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Russian history: 1st week of February

Saturday 1, February 2014, 12:05 am Red

The first week of February begins with the end of one of the longest sieges in WWII. Speaking of wars, also in February, the only war in history without battles came to an end. But apart from wars, other events happened in the first week of February: a Russian scientist achieved major advances in radio broadcasting, new theories of geometry were created and new Soviet space missions were successful. Also, we will talk about the day the Moscow metro was set in motion and about the opening day of one of the largest museums in the world.

Battle of Stalingrad 

On February 2, 1943 the Nazi siege in the city of Stalingrad comes to an end. This episode is considered essential to explain the German defeat in their attempt to conquer the Soviet Union. After this failure, the Nazi forces did not achieve any more significant victories on the Eastern Front. 

During the siege of Stalingrad, many important events took place. Like the surrender of Field Marshal Paulus to the Soviet forces. Hitler sentenced him to death for surrendering to the Soviets. Finally, the execution was never carried out, because Paulus did not return to Germany until 1954, when he was released by the government of the USSR, nine years after Hitler’s death. 

On the Soviet side, we can mention the story of Vasily Zaytsev, a sniper that killed 242 German soldiers. It is said that he once spent four days motionless waiting for another German sniper to give away his position. When Zaytsev finally eliminated the Nazi soldier, he took the scope of the German’s rifle and kept it. This object can be seen today at the Central Armed Forces Museum in Moscow. Year later, this story became a Hollywood blockbuster

Soldiers in Stalingrad

The end of the Cold War 

It happened in 1992, on February 1. After 46 years of tension, a Russian-American joint declaration signed at Camp David, puts an end to the Cold War. This was a conflict without battles that began on March 5, 1946. The term “Cold War” is attributed to a journalist and an American economist. But it seems that the first person that used it, was the writer George Orwell (author of "1984" or "Animal Farm") in a 1945 essay on the nuclear bomb. 

The Moscow Metro 

We set aside wars and start talking about more peaceful events. On February 4, 1935 the first test train on the Moscow Metro begins to circulate. The first metro line would open in May of that year. The Moscow Metro is the second in the world by number of passengers, only behind Tokyo, and the third by kilometers of track with 305 km, only behind New York and London. It has 185 stations, 44 of which have been recognized as cultural heritage.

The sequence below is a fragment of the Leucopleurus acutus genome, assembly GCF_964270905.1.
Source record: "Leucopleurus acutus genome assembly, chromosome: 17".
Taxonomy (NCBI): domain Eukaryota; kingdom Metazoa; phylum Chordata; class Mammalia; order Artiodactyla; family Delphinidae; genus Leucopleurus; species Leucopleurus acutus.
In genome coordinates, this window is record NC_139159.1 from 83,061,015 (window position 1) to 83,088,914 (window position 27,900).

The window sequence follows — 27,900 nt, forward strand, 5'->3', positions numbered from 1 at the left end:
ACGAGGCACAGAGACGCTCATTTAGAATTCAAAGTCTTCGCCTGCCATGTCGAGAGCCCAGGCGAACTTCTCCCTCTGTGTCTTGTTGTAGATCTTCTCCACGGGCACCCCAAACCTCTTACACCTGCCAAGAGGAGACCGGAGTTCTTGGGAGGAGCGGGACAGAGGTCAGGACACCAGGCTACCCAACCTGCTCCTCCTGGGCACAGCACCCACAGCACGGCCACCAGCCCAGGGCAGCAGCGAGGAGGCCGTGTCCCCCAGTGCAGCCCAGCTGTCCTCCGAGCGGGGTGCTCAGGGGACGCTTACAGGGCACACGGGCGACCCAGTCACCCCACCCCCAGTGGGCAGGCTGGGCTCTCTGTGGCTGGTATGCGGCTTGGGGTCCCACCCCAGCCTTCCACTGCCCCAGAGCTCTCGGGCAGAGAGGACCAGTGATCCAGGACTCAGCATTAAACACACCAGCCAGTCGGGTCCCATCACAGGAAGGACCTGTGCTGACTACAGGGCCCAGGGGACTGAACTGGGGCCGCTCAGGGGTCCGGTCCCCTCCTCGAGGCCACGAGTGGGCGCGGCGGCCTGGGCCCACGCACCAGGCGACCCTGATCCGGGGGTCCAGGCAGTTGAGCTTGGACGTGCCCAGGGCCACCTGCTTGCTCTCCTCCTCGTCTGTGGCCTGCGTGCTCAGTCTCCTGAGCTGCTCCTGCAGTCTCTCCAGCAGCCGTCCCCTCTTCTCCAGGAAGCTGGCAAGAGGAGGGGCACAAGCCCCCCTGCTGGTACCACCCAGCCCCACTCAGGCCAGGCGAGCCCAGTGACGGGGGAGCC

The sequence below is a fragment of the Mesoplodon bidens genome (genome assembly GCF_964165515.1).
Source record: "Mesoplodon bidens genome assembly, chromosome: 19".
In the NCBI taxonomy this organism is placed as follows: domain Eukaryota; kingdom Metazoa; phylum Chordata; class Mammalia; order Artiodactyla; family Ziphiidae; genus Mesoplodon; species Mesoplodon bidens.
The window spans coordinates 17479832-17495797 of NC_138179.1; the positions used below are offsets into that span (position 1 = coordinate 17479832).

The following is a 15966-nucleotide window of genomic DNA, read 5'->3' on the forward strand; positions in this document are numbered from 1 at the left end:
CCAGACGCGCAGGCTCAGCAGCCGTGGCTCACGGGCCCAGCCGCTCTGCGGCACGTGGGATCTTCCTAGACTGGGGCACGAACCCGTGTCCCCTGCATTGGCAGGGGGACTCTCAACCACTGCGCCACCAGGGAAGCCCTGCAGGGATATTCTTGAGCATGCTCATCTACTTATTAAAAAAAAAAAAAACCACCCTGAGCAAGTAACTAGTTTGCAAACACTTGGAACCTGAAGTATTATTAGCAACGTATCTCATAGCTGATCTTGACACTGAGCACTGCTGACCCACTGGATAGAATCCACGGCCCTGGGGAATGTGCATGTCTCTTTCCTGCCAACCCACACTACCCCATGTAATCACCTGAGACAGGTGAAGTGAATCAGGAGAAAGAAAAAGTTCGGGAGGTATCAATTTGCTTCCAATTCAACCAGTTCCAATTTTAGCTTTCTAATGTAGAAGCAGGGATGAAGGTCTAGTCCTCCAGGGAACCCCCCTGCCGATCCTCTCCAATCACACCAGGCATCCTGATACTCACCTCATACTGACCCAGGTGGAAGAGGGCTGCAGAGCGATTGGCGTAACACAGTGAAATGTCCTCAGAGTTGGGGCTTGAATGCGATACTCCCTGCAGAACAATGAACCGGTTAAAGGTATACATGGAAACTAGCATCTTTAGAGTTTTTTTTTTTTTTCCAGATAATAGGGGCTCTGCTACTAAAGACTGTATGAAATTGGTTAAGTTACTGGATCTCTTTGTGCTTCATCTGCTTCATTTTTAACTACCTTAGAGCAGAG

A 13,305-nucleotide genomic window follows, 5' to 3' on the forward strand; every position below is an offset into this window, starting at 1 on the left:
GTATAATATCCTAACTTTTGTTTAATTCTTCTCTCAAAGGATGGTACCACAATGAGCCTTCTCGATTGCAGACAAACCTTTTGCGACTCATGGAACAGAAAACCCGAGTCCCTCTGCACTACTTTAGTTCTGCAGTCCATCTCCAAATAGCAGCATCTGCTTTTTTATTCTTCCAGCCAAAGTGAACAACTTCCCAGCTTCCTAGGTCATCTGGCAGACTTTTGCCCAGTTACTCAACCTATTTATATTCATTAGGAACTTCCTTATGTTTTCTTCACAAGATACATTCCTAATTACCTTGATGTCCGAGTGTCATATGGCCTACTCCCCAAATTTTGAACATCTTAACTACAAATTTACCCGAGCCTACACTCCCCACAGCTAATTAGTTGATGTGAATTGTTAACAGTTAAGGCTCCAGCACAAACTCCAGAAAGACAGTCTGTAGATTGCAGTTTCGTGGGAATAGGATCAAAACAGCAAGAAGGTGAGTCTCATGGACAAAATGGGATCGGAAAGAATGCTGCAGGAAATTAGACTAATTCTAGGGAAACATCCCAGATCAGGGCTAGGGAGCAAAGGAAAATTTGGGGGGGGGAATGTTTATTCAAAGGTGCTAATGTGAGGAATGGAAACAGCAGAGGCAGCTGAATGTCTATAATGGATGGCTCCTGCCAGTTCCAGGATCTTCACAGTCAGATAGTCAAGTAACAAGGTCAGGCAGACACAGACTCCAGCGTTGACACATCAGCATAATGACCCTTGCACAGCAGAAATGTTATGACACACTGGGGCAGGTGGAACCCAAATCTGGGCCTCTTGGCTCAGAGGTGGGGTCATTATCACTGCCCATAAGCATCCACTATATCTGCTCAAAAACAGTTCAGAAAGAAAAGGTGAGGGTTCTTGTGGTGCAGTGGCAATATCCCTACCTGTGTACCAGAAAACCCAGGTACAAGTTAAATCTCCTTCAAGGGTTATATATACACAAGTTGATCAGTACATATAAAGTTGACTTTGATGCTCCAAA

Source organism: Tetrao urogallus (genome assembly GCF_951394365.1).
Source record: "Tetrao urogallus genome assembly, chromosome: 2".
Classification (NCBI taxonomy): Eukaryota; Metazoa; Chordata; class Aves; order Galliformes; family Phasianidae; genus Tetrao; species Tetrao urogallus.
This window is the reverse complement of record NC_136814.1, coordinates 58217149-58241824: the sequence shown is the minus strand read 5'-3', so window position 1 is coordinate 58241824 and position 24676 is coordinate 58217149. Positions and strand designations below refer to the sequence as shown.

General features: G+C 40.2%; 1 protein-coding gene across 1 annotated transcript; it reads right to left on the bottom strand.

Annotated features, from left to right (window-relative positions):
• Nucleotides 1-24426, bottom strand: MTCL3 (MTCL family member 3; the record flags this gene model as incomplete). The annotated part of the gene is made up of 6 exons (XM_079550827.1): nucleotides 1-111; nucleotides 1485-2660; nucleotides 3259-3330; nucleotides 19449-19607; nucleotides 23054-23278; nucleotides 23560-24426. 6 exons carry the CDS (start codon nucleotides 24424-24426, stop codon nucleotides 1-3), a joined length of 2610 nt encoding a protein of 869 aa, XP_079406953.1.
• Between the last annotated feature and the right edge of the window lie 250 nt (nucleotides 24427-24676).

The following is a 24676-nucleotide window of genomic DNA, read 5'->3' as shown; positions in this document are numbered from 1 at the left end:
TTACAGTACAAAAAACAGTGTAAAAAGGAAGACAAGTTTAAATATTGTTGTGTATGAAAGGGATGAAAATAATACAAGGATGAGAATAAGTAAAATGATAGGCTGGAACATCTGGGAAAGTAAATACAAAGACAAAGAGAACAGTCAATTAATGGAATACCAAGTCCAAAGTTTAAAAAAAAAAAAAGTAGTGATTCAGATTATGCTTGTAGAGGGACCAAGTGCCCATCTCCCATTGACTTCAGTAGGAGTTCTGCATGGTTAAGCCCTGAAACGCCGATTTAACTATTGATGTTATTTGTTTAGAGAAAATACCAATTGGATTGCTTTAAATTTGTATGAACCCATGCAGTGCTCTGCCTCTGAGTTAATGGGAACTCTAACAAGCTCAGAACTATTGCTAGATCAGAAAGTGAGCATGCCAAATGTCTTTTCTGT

moscow metro
Moscow metro

Opening day of the Hermitage 

February 5, 1852: the Hermitage Museum in Saint Petersburg opens to the public. This is one of the largest art galleries in the world. At first, this museum was intended for upper-class visitors, since the building, the Winter Palace, was also the private residence of the Tsars. It was Tsar Alexander I who ordered a new entrance to the museum so that it could be open to the public. Years before, in France, he purchased the private collection from Empress Josephine (Napoleon's first wife) to expand the museum’s collection. Today the Heritage keeps more than three million pieces, of which about 17.000 are pictures. The museum became a property of the state in 1917.

The first S.O.S from the sea 

Russian scientist Alexander Stepanovich Popov achieves to make a radio broadcast for the first time in history on 6 February 1900, of an SOS signal from a ship. Popov is also the inventor of the antenna, essential piece in long-distance broadcasting. 

Many experts consider Popov as the inventor of the radio, as he started experimenting with waves long before Marconi or Hertz. But officially, and according the decision of the US Supreme Court in the 1940s, Austro-Hungarian Nicola Tesla was declared as the inventor of the radio. 

The Luna 9 Mission 

The Soviet spacecraft Luna 9 lands on the Moon in the Ocean of Storms (Oceanus Procellarum) on February 3, 1966. This was the first object to make a controlled landing outside Earth and also the first spacecraft to arrive to its target with all systems fully operational. Luna 9 also sent the first panoramic photograph of the Moon’s surface and helped to rule out the theory that said that the Moon’s dust was so thin that it would prevent the landing of any ship. Its sensors remained active for three days. 

luna 9
Spaceship Luna 9

Hyperbolic geometry 

February 7, 1832: Russian mathematician Nikolai Ivanovich Lobachevsky published the first work on non-Euclidean geometry. His geometry, far from the Euclid’s fifth postulate is called hyperbolic geometry. Because of his theories, which put an end to 22 centuries Euclid’s postulates, he began to be known as the “Copernicus of geometry”.

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